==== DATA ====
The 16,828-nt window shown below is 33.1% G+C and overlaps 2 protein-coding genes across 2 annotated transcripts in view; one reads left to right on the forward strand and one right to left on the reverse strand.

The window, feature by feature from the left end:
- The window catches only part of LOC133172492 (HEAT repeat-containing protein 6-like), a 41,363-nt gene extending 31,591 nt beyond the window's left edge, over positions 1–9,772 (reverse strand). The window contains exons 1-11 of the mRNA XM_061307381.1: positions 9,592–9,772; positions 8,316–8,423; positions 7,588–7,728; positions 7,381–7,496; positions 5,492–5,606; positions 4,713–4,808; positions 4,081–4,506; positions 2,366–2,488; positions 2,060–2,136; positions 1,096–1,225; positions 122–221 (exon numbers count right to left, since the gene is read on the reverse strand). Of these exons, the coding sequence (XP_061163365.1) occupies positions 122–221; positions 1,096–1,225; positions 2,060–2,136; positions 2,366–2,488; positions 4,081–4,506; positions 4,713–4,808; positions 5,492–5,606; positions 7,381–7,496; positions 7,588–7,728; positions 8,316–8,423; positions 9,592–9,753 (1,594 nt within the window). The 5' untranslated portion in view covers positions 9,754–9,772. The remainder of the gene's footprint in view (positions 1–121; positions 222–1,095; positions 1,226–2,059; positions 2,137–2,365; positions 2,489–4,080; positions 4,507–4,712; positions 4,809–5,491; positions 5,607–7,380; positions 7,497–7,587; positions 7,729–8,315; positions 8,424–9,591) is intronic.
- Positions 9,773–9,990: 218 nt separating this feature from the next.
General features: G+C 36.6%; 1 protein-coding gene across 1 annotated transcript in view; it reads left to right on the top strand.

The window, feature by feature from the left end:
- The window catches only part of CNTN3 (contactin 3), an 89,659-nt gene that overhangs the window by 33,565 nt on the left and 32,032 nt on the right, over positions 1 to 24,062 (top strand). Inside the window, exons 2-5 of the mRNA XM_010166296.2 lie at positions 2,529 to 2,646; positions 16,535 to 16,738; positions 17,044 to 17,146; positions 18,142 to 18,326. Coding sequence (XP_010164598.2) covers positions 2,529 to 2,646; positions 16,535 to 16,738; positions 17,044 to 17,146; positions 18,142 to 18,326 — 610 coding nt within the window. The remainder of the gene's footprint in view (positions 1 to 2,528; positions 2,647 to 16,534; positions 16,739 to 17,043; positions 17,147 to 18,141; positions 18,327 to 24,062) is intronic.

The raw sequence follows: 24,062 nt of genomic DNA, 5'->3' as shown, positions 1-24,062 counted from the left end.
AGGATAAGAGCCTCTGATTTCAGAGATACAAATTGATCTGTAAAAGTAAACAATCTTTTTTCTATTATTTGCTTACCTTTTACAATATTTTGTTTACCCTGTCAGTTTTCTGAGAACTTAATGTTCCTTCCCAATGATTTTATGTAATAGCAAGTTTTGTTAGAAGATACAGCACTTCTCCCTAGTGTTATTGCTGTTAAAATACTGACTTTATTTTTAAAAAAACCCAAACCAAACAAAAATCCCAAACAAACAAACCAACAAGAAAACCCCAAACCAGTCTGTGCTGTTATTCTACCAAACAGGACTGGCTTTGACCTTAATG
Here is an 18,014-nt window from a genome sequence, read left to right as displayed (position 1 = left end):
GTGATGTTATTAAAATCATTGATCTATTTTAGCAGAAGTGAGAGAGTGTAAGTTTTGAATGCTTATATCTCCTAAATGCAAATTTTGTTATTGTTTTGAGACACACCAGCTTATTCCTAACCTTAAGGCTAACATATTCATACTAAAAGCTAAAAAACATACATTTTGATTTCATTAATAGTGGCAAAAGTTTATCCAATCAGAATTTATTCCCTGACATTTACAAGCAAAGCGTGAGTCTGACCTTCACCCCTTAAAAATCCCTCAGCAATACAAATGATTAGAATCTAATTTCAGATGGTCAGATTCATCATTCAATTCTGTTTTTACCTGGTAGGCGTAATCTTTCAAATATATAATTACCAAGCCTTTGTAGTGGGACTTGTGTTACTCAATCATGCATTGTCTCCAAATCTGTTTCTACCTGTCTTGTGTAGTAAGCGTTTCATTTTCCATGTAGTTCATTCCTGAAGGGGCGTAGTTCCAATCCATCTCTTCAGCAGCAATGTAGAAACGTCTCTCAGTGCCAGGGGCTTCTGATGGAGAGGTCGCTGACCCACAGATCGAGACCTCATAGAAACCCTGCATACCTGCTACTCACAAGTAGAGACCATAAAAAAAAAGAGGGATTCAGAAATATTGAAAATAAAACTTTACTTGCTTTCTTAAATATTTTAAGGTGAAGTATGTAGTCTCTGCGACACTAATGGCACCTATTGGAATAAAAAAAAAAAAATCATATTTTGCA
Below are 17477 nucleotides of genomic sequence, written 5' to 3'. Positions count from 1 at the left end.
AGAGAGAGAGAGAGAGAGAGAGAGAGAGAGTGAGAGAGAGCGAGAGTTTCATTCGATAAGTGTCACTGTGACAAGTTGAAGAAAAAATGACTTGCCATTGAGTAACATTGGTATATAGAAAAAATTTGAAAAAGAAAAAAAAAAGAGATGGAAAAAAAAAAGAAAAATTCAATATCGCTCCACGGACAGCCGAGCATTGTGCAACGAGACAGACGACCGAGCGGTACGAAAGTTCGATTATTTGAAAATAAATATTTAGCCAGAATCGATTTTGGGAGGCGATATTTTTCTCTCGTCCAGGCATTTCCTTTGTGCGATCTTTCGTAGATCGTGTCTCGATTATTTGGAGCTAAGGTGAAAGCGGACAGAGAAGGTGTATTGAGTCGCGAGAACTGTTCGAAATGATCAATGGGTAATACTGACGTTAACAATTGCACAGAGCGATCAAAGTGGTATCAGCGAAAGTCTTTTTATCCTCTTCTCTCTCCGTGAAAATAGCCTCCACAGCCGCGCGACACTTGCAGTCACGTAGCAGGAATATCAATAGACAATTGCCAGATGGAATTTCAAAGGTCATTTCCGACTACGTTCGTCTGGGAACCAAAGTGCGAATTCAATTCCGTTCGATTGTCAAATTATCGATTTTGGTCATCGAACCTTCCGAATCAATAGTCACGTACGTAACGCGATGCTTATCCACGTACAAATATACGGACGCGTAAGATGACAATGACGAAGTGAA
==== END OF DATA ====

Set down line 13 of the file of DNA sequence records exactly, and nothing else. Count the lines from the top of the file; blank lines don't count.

AGAGAGAGAGAGAGAGAGAGAGAGAGAGAGTGAGAGAGAGCGAGAGTTTCATTCGATAAGTGTCACTGTGACAAGTTGAAGAAAAAATGACTTGCCATTGAGTAACATTGGTATATAGAAAAAATTTGAAAAAGAAAAAAAAAAGAGATGGAAAAAAAAAAGAAAAATTCAATATCGCTCCACGGACAGCCGAGCATTGTGCAACGAGACAGACGACCGAGCGGTACGAAAGTTCGATTATTTGAAAATAAATATTTAGCCAGAATCGATTTTGGGAGGCGATATTTTTCTCTCGTCCAGGCATTTCCTTTGTGCGATCTTTCGTAGATCGTGTCTCGATTATTTGGAGCTAAGGTGAAAGCGGACAGAGAAGGTGTATTGAGTCGCGAGAACTGTTCGAAATGATCAATGGGTAATACTGACGTTAACAATTGCACAGAGCGATCAAAGTGGTATCAGCGAAAGTCTTTTTATCCTCTTCTCTCTCCGTGAAAATAGCCTCCACAGCCGCGCGACACTTGCAGTCACGTAGCAGGAATATCAATAGACAATTGCCAGATGGAATTTCAAAGGTCATTTCCGACTACGTTCGTCTGGGAACCAAAGTGCGAATTCAATTCCGTTCGATTGTCAAATTATCGATTTTGGTCATCGAACCTTCCGAATCAATAGTCACGTACGTAACGCGATGCTTATCCACGTACAAATATACGGACGCGTAAGATGACAATGACGAAGTGAA